Our website uses cookies

Cookies enable us to provide the best experience possible and help us understand how visitors use our website. By browsing Infosecurity Magazine, you agree to our use of cookies.

Okay, I understand Learn more

Association updates first cybersecurity standards for industrial control suppliers

The International Instrument Users Association published the second version of its Process Control Domain Security Requirements for Vendors document, which, according to the association, is the first international standard of cybersecurity best practices for suppliers of industrial automation and control systems, also known as supervisory control and data acquisition (SCADA) systems. These systems control the processes of key industries, such as oil and gas, chemical, and electricity.

The effort to develop these standards was spearheaded by industrial companies such as Shell, BP, Saudi Aramco, Dow, DuPont, Laborelec, and Wintershall, as well as vendors such as Invensys and Sensus, and government agencies.

The standards were developed to address a range of cybersecurity topics relevant to industrial stakeholders: from high-level requirements for vendors' internal security policies, procedures, and governance, to specific requirements concerning access/authentication, data protection, default password protection, and patch management.

“The security requirements outlined in the document went through a year of comments/revisions from over 50 global stakeholders and were subjected to a thorough pilot certification program over the last eight months", explained Jos Menting, cybersecurity advisor to GDF Suez Group. "We've now come to a truly functional cybersecurity standard based on the needs of end-users, and it is now up to us, the end-users, to take advantage of this effort and insist that our vendors are certified."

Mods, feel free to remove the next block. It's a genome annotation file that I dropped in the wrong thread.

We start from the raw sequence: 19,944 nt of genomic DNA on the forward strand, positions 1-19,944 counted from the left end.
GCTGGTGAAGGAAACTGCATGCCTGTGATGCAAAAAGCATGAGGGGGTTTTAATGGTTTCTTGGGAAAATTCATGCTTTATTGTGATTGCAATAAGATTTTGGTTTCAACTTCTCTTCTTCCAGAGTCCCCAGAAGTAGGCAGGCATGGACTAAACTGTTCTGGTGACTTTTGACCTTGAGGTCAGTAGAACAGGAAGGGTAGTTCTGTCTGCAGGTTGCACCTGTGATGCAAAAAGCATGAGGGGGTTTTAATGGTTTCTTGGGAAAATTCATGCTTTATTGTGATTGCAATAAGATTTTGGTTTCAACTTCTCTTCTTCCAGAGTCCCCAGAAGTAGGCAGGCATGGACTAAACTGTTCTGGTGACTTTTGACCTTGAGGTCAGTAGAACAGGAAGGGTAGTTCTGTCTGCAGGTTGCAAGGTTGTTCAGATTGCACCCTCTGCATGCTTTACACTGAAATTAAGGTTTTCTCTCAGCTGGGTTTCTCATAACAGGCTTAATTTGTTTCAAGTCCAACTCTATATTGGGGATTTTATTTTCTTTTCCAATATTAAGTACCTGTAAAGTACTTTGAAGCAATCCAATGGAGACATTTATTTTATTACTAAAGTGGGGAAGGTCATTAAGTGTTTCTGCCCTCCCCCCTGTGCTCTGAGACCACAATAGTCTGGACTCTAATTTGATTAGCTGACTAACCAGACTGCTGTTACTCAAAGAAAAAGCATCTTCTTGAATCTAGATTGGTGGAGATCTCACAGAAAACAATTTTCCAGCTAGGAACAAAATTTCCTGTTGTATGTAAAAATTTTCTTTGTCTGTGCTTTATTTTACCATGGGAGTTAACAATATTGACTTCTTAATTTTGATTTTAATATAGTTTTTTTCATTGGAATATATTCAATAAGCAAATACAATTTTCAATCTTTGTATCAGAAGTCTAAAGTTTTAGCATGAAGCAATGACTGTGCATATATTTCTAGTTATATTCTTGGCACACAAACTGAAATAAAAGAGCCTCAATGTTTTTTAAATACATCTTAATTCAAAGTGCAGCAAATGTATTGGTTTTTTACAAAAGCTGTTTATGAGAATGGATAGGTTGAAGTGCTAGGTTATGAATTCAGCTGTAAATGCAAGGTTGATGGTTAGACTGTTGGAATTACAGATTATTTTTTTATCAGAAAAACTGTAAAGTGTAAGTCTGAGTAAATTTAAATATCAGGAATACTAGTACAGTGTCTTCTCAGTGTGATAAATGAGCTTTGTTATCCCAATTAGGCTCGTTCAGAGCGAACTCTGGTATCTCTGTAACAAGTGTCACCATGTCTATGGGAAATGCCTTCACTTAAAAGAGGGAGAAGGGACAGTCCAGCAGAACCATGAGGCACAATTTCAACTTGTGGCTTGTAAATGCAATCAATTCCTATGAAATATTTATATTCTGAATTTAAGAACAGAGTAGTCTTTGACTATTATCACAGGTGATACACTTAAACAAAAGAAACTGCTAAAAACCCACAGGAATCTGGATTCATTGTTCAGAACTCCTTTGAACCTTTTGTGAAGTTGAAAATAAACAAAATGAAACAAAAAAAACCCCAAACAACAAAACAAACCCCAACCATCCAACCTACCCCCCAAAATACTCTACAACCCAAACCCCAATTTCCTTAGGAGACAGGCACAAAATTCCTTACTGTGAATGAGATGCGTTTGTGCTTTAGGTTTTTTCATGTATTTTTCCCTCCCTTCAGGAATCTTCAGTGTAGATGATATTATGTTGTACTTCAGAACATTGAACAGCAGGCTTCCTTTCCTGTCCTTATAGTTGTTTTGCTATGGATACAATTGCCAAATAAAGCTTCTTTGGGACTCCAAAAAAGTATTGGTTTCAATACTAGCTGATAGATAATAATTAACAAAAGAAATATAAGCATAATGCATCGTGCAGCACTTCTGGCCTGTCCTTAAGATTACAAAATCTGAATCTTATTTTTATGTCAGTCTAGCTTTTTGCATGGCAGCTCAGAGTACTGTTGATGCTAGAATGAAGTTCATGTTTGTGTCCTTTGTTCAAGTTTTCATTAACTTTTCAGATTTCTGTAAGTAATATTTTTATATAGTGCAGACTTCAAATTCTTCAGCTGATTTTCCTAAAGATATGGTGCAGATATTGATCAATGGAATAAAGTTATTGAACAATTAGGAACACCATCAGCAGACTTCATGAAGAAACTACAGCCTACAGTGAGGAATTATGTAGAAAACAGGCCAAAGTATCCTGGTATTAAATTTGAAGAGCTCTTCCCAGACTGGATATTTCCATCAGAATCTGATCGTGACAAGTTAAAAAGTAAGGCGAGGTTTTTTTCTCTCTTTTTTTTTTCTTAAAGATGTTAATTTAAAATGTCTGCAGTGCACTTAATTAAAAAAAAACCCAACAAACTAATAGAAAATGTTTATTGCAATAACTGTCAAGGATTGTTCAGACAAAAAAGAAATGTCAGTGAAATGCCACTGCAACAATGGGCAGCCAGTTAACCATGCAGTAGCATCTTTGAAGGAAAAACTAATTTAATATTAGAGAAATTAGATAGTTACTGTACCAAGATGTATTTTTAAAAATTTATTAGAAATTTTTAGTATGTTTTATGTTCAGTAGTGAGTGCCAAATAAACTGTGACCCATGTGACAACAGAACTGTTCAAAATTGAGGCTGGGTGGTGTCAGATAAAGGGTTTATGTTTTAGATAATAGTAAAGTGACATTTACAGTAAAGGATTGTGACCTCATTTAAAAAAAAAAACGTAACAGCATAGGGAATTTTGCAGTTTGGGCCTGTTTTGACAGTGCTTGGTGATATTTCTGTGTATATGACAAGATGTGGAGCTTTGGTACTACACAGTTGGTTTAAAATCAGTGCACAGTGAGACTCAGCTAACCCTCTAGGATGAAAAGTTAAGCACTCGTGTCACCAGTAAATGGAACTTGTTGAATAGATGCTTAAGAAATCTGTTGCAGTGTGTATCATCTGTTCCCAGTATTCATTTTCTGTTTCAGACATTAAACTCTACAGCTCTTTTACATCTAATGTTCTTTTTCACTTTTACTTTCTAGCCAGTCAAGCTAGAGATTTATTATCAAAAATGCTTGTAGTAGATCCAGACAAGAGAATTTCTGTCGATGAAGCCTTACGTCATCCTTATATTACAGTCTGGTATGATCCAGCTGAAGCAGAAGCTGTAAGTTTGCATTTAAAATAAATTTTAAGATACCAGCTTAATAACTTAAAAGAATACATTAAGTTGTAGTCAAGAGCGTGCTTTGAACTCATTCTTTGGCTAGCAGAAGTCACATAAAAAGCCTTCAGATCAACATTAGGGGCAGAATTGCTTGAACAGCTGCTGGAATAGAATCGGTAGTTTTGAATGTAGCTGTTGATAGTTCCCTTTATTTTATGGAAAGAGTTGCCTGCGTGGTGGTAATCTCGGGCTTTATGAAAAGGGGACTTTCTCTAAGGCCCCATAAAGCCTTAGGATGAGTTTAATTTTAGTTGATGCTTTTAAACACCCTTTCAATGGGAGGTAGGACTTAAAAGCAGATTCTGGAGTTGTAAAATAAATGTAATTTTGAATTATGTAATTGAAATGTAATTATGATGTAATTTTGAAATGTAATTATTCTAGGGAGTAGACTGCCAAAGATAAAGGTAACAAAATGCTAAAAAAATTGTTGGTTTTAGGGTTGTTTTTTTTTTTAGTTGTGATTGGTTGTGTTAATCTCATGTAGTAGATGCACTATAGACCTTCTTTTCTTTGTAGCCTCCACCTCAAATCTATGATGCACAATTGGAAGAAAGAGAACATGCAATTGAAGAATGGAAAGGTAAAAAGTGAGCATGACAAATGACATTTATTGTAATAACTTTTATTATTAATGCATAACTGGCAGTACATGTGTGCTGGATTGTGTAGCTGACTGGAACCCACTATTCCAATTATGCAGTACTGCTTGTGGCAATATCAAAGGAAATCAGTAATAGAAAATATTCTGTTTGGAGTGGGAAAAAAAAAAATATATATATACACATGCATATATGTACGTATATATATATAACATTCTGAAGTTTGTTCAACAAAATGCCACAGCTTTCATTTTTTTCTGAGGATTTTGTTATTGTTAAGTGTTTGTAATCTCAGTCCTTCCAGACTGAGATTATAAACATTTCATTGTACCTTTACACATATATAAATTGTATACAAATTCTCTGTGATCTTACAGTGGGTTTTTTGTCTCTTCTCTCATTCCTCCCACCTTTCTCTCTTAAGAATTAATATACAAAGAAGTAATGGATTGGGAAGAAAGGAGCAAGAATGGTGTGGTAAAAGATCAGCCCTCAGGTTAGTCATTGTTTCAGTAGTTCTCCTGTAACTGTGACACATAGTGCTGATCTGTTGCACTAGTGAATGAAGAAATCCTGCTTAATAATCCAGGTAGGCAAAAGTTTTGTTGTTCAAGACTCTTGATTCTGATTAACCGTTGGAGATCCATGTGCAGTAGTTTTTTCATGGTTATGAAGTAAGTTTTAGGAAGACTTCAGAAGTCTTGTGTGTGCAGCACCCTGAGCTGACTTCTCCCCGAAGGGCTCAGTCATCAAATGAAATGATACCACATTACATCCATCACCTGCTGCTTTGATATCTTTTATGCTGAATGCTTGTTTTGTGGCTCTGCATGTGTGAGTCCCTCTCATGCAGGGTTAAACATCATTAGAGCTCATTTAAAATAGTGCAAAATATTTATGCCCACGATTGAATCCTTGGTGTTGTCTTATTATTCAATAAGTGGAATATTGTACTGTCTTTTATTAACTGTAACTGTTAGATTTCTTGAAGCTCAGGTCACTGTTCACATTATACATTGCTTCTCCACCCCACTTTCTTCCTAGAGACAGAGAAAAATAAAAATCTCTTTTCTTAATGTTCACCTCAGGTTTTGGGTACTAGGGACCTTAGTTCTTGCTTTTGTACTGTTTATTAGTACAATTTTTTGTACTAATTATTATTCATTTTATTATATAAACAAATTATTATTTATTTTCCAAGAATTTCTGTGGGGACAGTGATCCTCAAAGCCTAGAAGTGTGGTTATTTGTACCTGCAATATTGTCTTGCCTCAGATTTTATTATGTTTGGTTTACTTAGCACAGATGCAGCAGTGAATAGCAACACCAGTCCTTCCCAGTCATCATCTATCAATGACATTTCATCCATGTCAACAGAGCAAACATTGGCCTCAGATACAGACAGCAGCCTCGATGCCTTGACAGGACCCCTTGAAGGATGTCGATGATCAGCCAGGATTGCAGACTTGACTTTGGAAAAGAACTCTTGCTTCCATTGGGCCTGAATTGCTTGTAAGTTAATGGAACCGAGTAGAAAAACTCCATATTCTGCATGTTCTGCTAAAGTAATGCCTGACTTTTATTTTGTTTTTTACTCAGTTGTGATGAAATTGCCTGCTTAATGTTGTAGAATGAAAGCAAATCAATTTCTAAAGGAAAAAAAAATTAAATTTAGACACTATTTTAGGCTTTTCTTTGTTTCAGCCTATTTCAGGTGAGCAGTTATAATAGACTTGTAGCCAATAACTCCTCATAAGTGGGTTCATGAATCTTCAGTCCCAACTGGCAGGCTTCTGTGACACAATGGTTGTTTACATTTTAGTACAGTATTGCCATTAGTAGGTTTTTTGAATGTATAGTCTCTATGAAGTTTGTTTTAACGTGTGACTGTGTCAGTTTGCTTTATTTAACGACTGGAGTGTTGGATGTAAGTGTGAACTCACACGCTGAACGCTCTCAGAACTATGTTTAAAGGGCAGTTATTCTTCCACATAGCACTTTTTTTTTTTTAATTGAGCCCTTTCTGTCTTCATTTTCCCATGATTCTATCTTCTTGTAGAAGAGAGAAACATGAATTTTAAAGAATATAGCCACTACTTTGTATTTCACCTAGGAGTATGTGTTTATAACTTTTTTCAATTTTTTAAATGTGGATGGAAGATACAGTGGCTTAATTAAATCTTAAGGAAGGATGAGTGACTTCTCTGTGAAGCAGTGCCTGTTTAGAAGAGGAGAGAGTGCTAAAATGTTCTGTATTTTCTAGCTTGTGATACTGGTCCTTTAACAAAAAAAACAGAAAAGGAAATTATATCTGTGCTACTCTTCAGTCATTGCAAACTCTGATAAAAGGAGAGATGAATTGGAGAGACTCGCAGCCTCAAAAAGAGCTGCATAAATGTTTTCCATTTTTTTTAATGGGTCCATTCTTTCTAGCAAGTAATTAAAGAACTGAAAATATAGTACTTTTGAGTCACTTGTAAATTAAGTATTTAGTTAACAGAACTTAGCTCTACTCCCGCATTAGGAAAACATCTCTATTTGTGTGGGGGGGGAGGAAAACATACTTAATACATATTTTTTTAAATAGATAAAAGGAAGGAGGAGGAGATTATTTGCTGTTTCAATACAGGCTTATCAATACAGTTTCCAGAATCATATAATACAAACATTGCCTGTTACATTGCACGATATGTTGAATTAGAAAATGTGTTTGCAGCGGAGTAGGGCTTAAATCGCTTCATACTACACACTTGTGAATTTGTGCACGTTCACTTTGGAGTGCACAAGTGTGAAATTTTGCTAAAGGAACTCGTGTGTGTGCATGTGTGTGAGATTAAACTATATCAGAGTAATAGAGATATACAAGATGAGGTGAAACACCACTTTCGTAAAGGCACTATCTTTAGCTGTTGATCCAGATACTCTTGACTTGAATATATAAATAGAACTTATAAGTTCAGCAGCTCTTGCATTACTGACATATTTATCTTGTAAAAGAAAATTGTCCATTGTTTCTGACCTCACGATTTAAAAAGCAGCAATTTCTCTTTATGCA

The standard’s requirements are broken down into three levels designed to reflect various starting points of suppliers and provide a scalable framework to plan improvements over time. In the program, there are gold, silver and bronze levels, each consisting of a set of requirements designed to verify that applicable policies and practices are in place, enabled, and practiced by the vendor.

“Our increasingly connected production systems are facing a growing threat on a daily basis and we must do all we can to ensure a safe and secure operational environment", said Peter Kwaspen, strategy and development manager for EMEA control and automation systems at Shell Projects & Technology. "This document provides the common language we need to communicate our expectations around security to our suppliers and the framework to work together to help improve the overall security posture for our critical systems."

Members of the association’s Plant Security Working group have begun implementing the standards into their procurement processes. Suppliers of industrial process control and automation systems are also starting the process of integrating the requirements into their organizations.

What’s Hot on Infosecurity Magazine?